It’s always amazed me how the thorny issue of international finance is often skirted in our conventional parlor-talk. There seems to be an unsaid rule by which we all pretend that the pieces on the political checkerboard are self-directed, by which we agree not to discuss the big hands that move them. I’ll give you an analogy. Say there’s a big soccer game coming up–if you knew that the match’s result was predetermined and that most of the players were involved in point-shaving rackets, would you still go to the games, hold up signs for your favorite player, and energetically speculate about who would win the game? Of course not! And yet this is what our political system has been reduced to. Whatever you want to call it, it no longer resembles a constitutional republic.
Mark Weisbrot is the Co-Director of the Center for Economic and Policy Research in Washington D.C. and holds a Ph.D. in economics from the University of Michigan, and in his new book, Failed, he concisely sums up how the neoliberal policies that characterize our global economy have repeatedly led to disastrous results. Here’s how Weisbrot defines neoliberal policy:
“In dozens of developing and ’emerging market’ countries, there was a shift to tighter fiscal and monetary policies, sometimes even during economic slow-downs or recessions. Central banks were made more “independent”–that is, unaccountable to elected governments–and more likely to prioritize lower inflation over employment, economic growth, and development. Governments that had pursued industrial and development sttrategies abandoned them, often opening their economies indiscriminately to international trade and de-regulated, volatile capital flows. There were massive privatizations of state-owned enterprises, and other forms of deregulation, including in labor markets; although protectionism in one area that benefited higher income groups in the rich countries, ‘intellectual property,’ was sharply increased. These policy changes are commonly described as ‘neoliberal,’ and they constitute the defining features of neoliberalism in this book.”
In other words, what has come to be known as “the troika”, namely the International Monetary Fund, the European Central Bank, and the European Commission, has shown a pernicious pattern of putting developing countries on “plans” that not only cripple economic growth, but create a huge gap between the privileged and the impoverished. Weisbrot is incredibly thorough with his arguments, presenting solid data that speaks for itself and doing it in such a way that, even if you aren’t an economist, you’ll get the picture.
Before delving deeper into case studies of Latin American countries and their economic health before, during, and after their unfortunate marriage to the IMF, Weisbrot skillfully decodes the current situation in Greece. In fact, the Greek situation is really no different than that of Argentina 15 years ago, Weisbrot demonstrates, before the Argentinians smartly defaulted on their IMF loans and decided to go in a more self-reliant direction. Most critically, Weisbrot shows how the ECB could have easily averted a crisis in Greece long before it escalated into such a monster, but carefully chose not to.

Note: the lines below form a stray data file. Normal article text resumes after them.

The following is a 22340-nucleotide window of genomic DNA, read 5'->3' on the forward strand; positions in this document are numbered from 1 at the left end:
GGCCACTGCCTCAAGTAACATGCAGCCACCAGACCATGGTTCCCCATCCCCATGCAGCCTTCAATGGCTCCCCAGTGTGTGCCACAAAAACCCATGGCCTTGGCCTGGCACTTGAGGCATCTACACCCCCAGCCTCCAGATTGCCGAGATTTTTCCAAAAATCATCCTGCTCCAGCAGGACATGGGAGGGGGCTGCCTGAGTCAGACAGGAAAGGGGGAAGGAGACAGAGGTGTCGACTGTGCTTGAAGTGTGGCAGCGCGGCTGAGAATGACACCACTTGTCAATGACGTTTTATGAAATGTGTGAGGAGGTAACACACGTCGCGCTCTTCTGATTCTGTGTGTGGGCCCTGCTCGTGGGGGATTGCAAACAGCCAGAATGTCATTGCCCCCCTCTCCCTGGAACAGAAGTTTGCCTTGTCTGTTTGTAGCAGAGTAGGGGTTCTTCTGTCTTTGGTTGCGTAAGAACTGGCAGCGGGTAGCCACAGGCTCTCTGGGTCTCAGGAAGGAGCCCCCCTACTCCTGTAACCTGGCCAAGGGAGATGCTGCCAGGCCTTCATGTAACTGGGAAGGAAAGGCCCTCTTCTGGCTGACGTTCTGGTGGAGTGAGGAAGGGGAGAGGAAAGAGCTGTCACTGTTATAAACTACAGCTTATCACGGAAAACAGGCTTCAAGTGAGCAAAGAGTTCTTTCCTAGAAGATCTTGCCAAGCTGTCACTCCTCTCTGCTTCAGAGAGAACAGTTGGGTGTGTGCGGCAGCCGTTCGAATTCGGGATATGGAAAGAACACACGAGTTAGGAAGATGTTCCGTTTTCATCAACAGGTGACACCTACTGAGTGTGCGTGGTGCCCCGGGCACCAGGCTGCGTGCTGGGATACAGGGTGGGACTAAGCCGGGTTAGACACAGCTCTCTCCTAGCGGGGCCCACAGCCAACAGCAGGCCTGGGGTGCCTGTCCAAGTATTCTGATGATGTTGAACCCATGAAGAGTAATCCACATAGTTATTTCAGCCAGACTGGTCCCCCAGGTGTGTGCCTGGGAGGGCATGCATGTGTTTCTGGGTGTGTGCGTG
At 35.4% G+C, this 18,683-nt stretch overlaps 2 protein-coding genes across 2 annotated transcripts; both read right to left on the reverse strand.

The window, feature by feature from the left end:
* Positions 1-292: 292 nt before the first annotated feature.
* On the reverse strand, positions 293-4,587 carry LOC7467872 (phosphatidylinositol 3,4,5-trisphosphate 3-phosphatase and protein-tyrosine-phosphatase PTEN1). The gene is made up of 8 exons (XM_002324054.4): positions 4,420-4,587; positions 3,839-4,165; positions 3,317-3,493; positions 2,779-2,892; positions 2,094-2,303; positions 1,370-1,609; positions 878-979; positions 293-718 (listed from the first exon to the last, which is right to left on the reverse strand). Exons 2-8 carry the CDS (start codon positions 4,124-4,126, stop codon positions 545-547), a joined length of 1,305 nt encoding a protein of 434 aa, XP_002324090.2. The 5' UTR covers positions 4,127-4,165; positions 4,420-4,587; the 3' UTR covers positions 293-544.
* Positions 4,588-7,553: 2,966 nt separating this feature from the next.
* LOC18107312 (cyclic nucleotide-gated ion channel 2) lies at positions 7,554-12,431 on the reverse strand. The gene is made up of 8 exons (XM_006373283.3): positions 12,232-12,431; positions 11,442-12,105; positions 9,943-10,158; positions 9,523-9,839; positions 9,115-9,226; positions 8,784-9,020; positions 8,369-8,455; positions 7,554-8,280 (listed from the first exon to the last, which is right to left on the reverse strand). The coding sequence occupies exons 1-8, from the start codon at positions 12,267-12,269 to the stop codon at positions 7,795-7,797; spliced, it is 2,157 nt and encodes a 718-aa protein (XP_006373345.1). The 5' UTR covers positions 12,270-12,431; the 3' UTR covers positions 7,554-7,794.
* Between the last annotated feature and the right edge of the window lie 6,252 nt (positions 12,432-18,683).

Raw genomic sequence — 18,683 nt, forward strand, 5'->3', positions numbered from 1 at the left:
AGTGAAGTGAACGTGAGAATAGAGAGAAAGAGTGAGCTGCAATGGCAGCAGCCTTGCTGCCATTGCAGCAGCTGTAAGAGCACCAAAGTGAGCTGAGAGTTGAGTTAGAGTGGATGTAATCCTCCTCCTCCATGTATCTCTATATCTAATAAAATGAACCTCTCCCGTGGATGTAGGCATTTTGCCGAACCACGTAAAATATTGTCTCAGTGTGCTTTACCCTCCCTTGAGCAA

“From the beginning of this crisis, the European authorities had the power, resources, and ability to bring about a robust recovery of growth and employment. It was the will that was lacking…for more than four years (and still going), the European authorities successively implemented policies that slowed the eurozone economy and, for most of that time, additional policies that caused serious financial crises…This is what almost all of the analysis and commentary missed: that the European authorities, regardless of political concerns within the member states, repeatedly allowed the region to slip to the edge of a financial meltdown in an effort to force the weaker eurozone governments to make more concessions.”
That we have allowed our social systems to become infected with such an economic parasite is perhaps less egregious than the media pundits’ blatant disregard for that parasite’s crowning culpability–over and over again. The book’s subtitle reads “What the ‘Experts’ Got Wrong About the Global Economy” and Weisbrot picks up on this theme throughout the book. A public “perception” is always cultivated that steers people away from identifying the real cause of various crises, and there’s no better example than the Greek situation. I remember when the whole “sovereign debt” thing was first hitting the press– everyone was bemoaning the Greeks’ laziness and innate profligacy, while the IMF was portrayed as some sort of concerned benefactor just trying to do the right thing.